Christopher Boyle, son of Mike Boyle (doing business as Surface Dynamix), has filed two new motions in the alleged patent infringement case asking the court to compel GlasWeld officials to appear for depositions and “sever” him from one count of the lawsuit.
“Defendant Christopher Boyle respectfully requests the court to: (a) compel plaintiffs [GlasWeld officials] to appear for their depositions at a date and time certain (preferably April 14-15); (b) extend the fact discovery by 45 days; and extend defendants deadline to reply to any motion including the current motions by the plaintiff until after they appear for their depositions; and (c) order any such sanctions pursuant to FRCP 3 7 or any other relief as is deemed just and proper by the court,” according to court documents filed by Christopher Boyle.
In a separate filing, Christopher Boyle has also asked the court to sever him from part of the lawsuit.
“In civil suits severance refers to the division of a trial into two or more parts. Plaintiffs in civil suits base their cases on a cause of action—facts that give the plaintiff the right to sue. For reasons of judicial economy, the court may order the lawsuit divided into two or more independent causes of action. This type of severance occurs only when each distinct Cause of Action could be tried as if it were the only claim in controversy. As a result of severance, the court renders a separate, final, and enforceable judgment on each cause. A second type of severance occurs in cases involving multiple defendants. The court may sever one or more defendants from the trial and try their cases separately,” according to a definition at http://legal-dictionary.thefreedictionary.com/severance.
“Pursuant to Federal Rule of Civil Procedure 8 and 14 defendant Christopher Boyle is respectfully requesting that this court sever defendant Christopher Boyle from the plaintiffs second Count VI (presumably Count VII) of the first-amended complaint,” according to court documents.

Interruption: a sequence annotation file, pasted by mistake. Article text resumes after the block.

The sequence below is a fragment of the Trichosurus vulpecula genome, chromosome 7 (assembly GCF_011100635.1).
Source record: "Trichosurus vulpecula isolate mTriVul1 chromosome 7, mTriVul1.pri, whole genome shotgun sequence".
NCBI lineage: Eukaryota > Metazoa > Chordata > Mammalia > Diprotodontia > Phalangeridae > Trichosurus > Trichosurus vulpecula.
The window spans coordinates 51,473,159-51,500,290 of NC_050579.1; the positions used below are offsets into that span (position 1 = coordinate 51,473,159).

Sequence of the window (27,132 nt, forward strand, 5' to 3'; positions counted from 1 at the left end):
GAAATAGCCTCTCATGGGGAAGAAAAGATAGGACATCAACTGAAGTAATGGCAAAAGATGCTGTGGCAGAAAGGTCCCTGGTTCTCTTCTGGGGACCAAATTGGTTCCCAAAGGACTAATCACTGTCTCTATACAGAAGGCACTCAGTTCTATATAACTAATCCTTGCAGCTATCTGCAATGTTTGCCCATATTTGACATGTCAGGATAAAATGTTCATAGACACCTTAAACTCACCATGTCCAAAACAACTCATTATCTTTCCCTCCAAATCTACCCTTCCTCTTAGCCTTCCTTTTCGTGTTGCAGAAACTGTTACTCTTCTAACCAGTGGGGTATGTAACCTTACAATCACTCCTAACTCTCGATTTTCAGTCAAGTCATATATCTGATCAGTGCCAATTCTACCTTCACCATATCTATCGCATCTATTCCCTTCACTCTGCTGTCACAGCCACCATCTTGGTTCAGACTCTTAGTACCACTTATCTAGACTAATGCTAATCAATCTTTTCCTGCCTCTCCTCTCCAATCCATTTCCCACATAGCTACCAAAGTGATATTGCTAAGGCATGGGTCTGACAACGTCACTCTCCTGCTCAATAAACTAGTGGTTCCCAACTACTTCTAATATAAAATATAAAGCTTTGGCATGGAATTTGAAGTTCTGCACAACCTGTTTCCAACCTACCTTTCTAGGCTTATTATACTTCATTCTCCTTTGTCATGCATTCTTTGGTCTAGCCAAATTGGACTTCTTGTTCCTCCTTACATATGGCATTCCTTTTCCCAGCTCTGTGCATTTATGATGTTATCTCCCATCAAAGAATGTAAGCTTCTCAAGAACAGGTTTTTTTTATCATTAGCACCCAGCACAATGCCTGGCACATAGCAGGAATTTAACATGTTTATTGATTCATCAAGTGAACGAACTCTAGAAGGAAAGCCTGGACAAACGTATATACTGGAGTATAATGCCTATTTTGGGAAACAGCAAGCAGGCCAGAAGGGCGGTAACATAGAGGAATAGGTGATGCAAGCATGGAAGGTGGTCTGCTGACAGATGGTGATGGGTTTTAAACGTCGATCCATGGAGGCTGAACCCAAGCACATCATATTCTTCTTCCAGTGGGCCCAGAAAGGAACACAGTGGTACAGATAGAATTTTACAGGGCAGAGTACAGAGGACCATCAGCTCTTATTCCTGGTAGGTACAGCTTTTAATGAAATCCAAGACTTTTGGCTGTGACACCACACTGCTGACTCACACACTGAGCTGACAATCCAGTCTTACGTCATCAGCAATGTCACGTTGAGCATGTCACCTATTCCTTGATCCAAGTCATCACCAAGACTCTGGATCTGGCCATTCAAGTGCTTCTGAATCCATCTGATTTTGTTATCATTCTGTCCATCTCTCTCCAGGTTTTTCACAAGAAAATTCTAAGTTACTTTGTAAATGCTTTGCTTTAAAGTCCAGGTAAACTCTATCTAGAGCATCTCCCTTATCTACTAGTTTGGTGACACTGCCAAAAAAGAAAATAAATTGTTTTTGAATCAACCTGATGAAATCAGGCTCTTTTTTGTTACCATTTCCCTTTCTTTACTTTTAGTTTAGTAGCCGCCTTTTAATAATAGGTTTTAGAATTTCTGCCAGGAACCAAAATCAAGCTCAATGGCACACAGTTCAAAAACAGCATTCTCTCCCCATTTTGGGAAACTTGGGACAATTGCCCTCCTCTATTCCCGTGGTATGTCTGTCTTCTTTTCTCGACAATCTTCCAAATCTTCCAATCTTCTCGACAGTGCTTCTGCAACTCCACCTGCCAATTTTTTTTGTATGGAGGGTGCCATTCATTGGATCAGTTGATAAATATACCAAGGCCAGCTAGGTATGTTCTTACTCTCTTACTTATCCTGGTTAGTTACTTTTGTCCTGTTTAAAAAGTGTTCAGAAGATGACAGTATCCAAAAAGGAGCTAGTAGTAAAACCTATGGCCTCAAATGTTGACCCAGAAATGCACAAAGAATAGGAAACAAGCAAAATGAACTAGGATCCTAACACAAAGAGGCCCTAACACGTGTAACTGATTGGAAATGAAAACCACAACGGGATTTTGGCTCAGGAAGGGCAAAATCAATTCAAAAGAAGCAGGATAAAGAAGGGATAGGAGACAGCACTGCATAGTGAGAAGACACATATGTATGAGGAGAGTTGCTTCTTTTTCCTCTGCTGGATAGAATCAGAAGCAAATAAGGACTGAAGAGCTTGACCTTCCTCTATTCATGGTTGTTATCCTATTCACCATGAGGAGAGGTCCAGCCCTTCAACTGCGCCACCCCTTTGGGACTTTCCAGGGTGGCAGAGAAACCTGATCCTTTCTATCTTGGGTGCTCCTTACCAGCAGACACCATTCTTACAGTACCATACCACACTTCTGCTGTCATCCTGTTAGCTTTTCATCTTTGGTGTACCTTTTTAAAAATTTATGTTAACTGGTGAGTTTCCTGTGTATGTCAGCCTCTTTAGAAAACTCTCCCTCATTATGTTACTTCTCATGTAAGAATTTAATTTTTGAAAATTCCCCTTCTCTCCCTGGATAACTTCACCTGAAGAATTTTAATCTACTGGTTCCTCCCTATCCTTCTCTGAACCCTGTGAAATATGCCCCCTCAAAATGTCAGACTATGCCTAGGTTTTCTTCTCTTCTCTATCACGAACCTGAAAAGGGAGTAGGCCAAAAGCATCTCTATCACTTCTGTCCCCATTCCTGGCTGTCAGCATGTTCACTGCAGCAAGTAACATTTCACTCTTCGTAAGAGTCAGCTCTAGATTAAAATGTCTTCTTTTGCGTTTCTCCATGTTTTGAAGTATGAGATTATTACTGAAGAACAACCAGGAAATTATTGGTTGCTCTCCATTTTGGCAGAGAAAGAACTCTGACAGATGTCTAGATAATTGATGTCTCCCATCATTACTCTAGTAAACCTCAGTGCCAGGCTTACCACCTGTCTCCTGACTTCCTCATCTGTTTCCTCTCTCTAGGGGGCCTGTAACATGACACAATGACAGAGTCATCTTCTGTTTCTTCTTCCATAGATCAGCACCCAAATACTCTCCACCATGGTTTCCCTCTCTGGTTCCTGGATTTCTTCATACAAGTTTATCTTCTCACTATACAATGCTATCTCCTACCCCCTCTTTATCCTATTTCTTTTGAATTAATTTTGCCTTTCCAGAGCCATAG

“There is no discussion of allegations or statements of fact contained in plaintiffs first- amended complaint which allege defendant Christopher Boyle is or should be joined to the plaintiffs second Claim VI (presumably Claim VII). Further more plaintiffs second Claim VI (presumably Claim VII), is highly prejudicial to the defendant and unrelated to the ‘patent infringement” suit,” he claims.
In the count in question, GlasWeld’s attorneys allege: “The Boyles have continued to improperly and unlawfully use GlasWeld’s customer lists to market Surface Dynamix Products to GlasWeld’s customers. … The Boyle’s actions have created or are likely to create confusion in the marketplace regarding the origin of the Surface Dynamix Products as being from GlasWeld. … The Boyles’ actions constitute unfair competition.”
GlasWeld filed the alleged patent infringement lawsuit against Mike Boyle, doing business as Surface Dynamix, in late 2012. The company later added Christopher Boyle as a defendant in the lawsuit.
The patents referenced in the complaint are U.S. patent No. 5,670,180 (’180 patent), “Laminated Glass and Windshield Repair Device,” and U.S. patent No. 6,898,372 (’372), “Lamp System for Curing Resin in Glass,” issued to GlasWeld in September 1997 and May 2005, respectively. While Mike Boyle was named as an inventor on the ’372 patent, GlasWeld officials allege that he assigned all of his rights of ownership to the company and “has no right to practice the technology claimed in the ’372 patent.”